Friday, June 25, 2010

Scott Pilgrim vs. The World (Bryan Lee O'Malley)

Volume 2! Of Scott Pilgrim! Yes!



Flashback: 7 years ago. A 16-year-old Scott Pilgrim has just moved to Toronto. New school, new friends, new kids trying to beat him up all the time. He meets Lisa; they hang out and play video games. He meets Kim; they hang out and do geography class projects together. The three unite and form a band called Sonic & Knuckles. Boys from a rival school storm Scott, Lisa, and Kim's school and kidnap Kim, but Scott fights his way through several levels of bosses to get her back. Scott and Kim start dating! Everything is cutesy and fun until Scott moves away again and the two break up. Wait a minute, Scott and Kim? Kim Pine? Drummer for Scott's current band, Sex Bob-omb? Oooooohhh snap! Right from the get go in volume two we start to learn a little bit more about Scott: mainly, that he isn't the super innocent nerd everyone thinks he is. He used to date Kim, has started dating Ramona, and has yet to officially break up with Knives. And who is this mysterious ex-girlfriend that people keep saying is evil?

Scott finally breaks up with Knives, sending her on a jealous rampage that involves dying her hair and attacking Ramona in a library. Meanwhile, Scott's gay roommate Wallace gets the skinny on the next evil ex-boyfriend that Scott has to face: famous movie star Lucas Lee. Lucas is in town shooting a movie, but finds time to fight Scott in between takes, no big. At their first encounter, Scott gets his ass handed to him, but Lucas decides to take a break and drink some gatorade. While the two are hanging out waiting for round 2 to start, Scott notices Lucas' skateboard, and dares him to grind down a 200-step staircase. Lucas can't turn down a challenge! He makes it all the way down the staircase but botches the landing, reducing himself to a $14 pile of change. Scott wins! By default. Scott goes home bummed out that he couldn't even keep the item that appeared after Lucas' demise, a mithril skateboard. (Scott didn't pick up the skateboard proficiency in grade five. Oh well.)

While chilling at home after the fight, Scott gets a call from his ex-girlfriend, Envy Adams. Not much is known about Envy, except that she's now the lead singer of The Clash at Demonhead, a band that's been swiftly gaining popularity. Oh, and she broke Scott's heart. Envy tells Scott that her band is playing a few shows in Toronto, and that his band should open one of the shows. Scott lapses into depression, clearly not wanting to see Envy—or her new boyfriend Todd—at all, let alone open for their band. Stephen Stills protests! They must play! The band goes to one of The Clash at Demonhead's shows so that arrangements can be made, with Ramona and Young Neil in tow. Drama! Young Neil arrives with his new girlfriend on his arm—his new girlfriend KNIVES CHAU! Even more drama! Once the show starts, Ramona realizes that Scott's ex-girlfriend's new boyfriend, Todd, is actually RAMONA'S THIRD EVIL EX-BOYFRIEND!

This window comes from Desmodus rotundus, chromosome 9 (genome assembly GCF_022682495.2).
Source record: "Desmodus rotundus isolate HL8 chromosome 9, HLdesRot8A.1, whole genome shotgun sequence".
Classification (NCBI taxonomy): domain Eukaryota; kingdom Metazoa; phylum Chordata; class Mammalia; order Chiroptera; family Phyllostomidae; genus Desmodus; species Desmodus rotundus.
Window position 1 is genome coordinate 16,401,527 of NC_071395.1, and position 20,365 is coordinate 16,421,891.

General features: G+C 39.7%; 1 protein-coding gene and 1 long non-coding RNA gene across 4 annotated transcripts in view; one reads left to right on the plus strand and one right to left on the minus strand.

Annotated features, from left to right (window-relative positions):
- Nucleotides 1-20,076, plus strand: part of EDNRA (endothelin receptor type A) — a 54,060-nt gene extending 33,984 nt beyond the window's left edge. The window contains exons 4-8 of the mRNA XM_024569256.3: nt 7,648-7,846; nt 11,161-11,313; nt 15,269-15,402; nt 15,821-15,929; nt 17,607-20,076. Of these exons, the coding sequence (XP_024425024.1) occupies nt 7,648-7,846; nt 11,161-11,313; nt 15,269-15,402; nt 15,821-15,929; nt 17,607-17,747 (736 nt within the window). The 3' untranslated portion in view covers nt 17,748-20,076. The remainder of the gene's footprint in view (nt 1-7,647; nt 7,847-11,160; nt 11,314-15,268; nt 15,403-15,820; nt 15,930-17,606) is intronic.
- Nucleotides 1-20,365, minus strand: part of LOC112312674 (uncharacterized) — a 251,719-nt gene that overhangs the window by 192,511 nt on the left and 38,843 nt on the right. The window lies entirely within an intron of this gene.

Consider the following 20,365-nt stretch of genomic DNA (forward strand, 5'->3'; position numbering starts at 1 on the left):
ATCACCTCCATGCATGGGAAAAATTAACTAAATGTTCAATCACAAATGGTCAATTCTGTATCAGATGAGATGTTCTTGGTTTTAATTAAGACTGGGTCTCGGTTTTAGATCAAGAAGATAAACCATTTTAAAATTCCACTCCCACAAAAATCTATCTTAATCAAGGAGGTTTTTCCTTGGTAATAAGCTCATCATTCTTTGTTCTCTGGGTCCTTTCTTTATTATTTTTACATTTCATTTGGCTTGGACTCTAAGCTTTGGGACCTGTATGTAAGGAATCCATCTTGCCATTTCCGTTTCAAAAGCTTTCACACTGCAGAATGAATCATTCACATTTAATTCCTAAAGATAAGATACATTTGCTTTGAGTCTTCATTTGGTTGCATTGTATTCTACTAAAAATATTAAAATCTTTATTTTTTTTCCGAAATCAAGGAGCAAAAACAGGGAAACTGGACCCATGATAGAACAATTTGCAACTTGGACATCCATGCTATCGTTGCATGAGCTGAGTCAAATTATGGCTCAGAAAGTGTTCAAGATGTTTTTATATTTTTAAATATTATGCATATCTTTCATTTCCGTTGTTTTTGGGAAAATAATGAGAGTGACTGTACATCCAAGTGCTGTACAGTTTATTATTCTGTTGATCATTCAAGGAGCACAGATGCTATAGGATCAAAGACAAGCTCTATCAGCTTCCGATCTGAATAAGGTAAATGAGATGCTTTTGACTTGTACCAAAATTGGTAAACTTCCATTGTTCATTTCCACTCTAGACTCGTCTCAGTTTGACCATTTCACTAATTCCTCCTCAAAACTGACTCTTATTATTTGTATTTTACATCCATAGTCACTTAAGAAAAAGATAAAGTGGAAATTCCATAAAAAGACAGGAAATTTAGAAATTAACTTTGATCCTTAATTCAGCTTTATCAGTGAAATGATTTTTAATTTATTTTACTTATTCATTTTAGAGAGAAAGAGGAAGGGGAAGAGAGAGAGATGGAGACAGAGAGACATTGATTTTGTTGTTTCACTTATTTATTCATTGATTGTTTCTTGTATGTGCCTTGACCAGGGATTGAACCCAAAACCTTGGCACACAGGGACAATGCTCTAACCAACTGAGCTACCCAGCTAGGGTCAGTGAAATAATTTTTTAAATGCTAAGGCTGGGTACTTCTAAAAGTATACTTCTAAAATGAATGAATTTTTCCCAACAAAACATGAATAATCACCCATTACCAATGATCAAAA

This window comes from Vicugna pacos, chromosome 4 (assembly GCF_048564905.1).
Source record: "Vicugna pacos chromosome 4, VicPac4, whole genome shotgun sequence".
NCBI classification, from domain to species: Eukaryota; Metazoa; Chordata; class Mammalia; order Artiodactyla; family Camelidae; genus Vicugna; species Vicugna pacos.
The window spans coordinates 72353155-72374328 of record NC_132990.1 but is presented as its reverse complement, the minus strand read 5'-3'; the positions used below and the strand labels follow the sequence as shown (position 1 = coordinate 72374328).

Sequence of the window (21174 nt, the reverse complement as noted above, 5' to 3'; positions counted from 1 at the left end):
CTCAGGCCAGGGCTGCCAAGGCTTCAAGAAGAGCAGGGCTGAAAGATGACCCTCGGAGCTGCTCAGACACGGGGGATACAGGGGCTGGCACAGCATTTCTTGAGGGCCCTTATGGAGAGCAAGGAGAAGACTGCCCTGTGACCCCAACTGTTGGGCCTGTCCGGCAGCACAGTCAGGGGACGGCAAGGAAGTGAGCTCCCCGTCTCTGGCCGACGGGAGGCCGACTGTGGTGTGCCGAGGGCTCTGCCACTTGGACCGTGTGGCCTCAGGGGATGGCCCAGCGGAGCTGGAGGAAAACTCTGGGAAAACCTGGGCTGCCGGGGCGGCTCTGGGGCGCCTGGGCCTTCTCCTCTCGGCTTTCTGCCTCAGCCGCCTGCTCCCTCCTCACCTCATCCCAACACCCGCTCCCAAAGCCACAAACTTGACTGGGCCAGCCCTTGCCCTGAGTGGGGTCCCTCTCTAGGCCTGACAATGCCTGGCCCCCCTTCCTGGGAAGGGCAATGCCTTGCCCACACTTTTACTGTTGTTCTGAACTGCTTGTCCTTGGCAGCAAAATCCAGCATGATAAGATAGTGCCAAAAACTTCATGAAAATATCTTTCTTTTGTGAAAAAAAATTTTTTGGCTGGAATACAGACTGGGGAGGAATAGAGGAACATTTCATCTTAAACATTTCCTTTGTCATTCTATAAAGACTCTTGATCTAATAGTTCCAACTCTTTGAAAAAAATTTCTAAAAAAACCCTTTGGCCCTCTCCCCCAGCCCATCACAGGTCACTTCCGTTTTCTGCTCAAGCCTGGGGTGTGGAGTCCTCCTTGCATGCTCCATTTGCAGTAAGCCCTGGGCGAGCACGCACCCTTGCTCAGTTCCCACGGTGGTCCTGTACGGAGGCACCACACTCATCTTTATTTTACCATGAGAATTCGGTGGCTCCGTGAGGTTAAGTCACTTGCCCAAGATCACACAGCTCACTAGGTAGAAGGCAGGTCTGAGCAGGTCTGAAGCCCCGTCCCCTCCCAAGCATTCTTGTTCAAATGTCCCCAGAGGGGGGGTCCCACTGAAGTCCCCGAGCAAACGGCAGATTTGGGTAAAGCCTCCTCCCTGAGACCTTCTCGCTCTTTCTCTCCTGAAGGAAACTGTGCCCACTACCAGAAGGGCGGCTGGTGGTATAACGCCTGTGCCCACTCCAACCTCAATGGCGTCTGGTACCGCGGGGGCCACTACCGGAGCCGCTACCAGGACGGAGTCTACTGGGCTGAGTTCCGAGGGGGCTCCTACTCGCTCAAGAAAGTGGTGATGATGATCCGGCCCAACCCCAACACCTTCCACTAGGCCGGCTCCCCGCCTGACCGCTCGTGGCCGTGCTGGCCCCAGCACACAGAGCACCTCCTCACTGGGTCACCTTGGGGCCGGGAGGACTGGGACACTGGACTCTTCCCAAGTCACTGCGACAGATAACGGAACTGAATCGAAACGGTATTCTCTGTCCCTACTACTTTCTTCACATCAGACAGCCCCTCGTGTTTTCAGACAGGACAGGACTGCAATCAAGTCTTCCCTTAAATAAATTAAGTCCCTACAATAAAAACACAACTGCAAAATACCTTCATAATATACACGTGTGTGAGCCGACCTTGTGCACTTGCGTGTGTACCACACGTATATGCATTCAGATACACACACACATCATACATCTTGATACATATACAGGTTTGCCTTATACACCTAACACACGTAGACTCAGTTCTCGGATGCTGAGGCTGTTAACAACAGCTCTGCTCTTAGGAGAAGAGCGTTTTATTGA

Scott Pilgrim vs. The World
by Bryan Lee O'Malley

This volume doesn't have as much action as the first (the intro fight is a flashback and the boss battle is hardly even a real fight), but it contains a ton of much-needed backstory. You get a much deeper understanding of all of the characters, as well as a few quirky tidbits thrown in that were alluded to in volume one (example: in volume one Scott mentions that he'll discuss his last employment situation in a future volume, and here he follows through).

These are probably going to get 10s across the board for style. Bryan Lee O'Malley continues his commitment to video game references by including several more distinctly stylistic scenes, the mithril skateboard "item" being the most prominent.

The plot doesn't drive forward as strongly as the first book, but it's still incredible smooth to get through and ridiculously fun to read. The inclusion of backstory also ups the character investment, which is one of the few things that the first book could have benefitted from, I think.


Keep reading, Genoshans!

Friday, June 18, 2010

Scott Pilgrim's Precious Little Life (Bryan Lee O'Malley)

You may or may not know this already, but July 20, 2010, will see the release of one of the most highly-anticipated comic books of all time: Scott Pilgrim's Finest Hour by Bryan Lee O'Malley. Now, I know what some of you are saying. Who is this Scott Pilgrim character? Why do I care? Well, you care because the Scott Pilgrim series is one of the GREATEST LITERARY CREATIONS OF ALL TIME AND SCOTT HIMSELF IS AWESOME!

Oh yeah, and did I mention that the entire series is going to be a movie directed by Edgar Wright (Shaun of the Dead, Hot Fuzz) and starring Michael Cera (Superbad, Arrested Development)??? Because it is! August 13! Yes!


Over the course of the next five weeks, I'm going to post reviews of each of the first five volumes of Scott Pilgrim, culminating in a review of the final volume on July 23. Well, review doesn't seem to be the right word. These are going to be more like recaps. Unlike normal Genoshan reviews, these WILL CONTAIN SPOILERS, so read at your own risk! If you just want the straight up ratings, without any spoilers, feel free to scroll down to the bottom of each recap, where the usual numerical ratings will remain spoiler-free. Now that all the business stuff is taken care of, let's get this show on the road!